Dr. Yasin Abdi – August 2014
Africa as a continent accounts for 15% of the world’s population, yet bears 24% of the global disease burden according to World Health Organisation (WHO) figures. Despite the positive prognosis coming out of Africa in terms of its economic potential and growth, sadly Africa has the highest rates of infectious diseases such as Diarrhea, Malaria, Tuberculosis, Salmonellosis, shigellosis, Pneumonia, HIV/AIDS and Ebola haemoragic fever etc. Infectious diseases are responsible for 63-69% of all deaths in Africa; by comparison, in Europe infectious diseases trigger only 2% of deaths. The high rate of incidence of infectious disease shows in short life expectancy. On average, a resident of sub-Saharan Africa can expect to live only to the age of 46 years. It is the lowest for any region in the world, 14 years lower than in Asia, the next shortest-lived region.
The term ‘infectious disease’ refers to an illness due to harmful organisms (mostly micro-organisms) or their toxic products. Strictly speaking, communicable diseases are diseases than can be transmitted directly from person to person, however the terms ‘communicable’ and ‘infectious’ are used interchangeably. From a public health perspective, the distinctive feature of communicable diseases is an ability to spread from human to human by air, food, water, objects, insects, or by direct contact with an infected person. Some communicable diseases can occur in outbreaks that affect many people, especially if they can spread rapidly through person-to-person contact.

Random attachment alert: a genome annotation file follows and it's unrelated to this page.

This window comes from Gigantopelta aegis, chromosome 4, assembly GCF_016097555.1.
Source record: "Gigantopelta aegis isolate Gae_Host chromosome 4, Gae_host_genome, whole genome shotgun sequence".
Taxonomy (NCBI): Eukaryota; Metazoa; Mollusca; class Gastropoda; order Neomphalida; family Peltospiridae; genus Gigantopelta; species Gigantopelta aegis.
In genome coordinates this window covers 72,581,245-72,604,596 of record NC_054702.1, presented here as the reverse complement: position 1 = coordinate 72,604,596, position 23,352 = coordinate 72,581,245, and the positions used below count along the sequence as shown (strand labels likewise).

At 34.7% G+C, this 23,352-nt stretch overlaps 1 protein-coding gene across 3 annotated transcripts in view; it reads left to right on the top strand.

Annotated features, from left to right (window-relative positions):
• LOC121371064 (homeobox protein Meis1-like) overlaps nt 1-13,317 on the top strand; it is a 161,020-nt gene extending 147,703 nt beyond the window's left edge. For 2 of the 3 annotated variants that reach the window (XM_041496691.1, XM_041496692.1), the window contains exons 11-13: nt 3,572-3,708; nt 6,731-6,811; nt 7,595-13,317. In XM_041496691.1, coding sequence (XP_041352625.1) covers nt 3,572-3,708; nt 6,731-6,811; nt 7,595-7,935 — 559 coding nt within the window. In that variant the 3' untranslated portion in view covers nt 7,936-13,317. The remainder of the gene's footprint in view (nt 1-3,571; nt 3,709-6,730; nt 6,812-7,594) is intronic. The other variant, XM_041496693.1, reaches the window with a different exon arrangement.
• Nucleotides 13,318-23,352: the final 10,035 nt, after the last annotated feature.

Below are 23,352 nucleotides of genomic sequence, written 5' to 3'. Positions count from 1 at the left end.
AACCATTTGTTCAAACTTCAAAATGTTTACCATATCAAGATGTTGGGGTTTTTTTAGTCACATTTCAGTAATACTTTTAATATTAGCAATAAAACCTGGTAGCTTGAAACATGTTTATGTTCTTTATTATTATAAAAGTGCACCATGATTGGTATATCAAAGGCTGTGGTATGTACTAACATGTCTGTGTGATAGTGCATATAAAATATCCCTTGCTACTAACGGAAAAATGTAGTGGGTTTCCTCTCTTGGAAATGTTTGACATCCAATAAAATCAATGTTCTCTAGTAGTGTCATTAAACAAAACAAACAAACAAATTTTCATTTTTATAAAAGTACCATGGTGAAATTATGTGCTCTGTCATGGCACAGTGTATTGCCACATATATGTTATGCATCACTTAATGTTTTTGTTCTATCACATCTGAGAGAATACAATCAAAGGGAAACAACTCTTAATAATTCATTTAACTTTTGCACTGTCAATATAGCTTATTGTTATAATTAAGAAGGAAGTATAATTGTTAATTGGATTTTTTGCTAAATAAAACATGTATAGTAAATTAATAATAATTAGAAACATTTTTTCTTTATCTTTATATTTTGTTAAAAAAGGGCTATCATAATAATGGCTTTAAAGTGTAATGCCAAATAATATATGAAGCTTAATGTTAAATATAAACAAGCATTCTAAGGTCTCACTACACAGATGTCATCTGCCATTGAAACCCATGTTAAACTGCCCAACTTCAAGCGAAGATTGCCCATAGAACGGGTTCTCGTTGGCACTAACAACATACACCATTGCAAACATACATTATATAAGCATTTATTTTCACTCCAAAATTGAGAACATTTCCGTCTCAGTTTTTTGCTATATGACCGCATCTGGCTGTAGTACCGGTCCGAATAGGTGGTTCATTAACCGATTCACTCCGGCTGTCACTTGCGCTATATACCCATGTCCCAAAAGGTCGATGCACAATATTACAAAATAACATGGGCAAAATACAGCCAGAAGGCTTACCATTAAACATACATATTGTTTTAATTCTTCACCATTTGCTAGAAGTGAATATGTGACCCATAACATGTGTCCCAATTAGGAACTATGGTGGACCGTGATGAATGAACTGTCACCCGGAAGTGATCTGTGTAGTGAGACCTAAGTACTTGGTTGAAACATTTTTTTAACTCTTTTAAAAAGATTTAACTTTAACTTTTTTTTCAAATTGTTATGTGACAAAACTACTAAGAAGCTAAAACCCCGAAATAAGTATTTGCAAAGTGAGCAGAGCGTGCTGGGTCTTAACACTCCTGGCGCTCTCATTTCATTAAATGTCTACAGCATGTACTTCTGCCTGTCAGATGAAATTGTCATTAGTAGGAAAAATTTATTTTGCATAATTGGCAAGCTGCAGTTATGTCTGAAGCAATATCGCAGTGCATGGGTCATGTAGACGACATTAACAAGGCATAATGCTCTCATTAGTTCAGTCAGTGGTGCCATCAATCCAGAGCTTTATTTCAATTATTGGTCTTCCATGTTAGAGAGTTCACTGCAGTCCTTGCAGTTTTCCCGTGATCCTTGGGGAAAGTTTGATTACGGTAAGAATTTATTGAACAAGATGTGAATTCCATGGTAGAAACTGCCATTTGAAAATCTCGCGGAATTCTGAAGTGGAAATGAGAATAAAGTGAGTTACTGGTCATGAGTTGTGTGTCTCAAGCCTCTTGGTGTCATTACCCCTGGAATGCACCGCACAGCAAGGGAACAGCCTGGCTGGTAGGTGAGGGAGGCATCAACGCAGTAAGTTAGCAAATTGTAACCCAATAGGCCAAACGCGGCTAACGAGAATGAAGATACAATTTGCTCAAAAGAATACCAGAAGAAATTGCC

Africa faces unique challenges in the fight against infectious diseases. On-going fights against AIDS/HIV, tuberculosis, malaria and water-borne infectious diseases, acute respiratory tract infections, coupled with high human population growth (as of 2012, approximately 1, 07 billion people), rapid and unplanned urbanisation in multiplying the number of slum dwellers and contributing to extreme urban poverty, lack of clean water, poor sanitation, war and famine, present a difficult road ahead for African nations to keep people healthy. Africa faces also the epidemic of re-emerging and emerging infectious diseases as a result of poor implementation of public health programs, zoonotic infections, and travel, urbanisation and novel pathogens.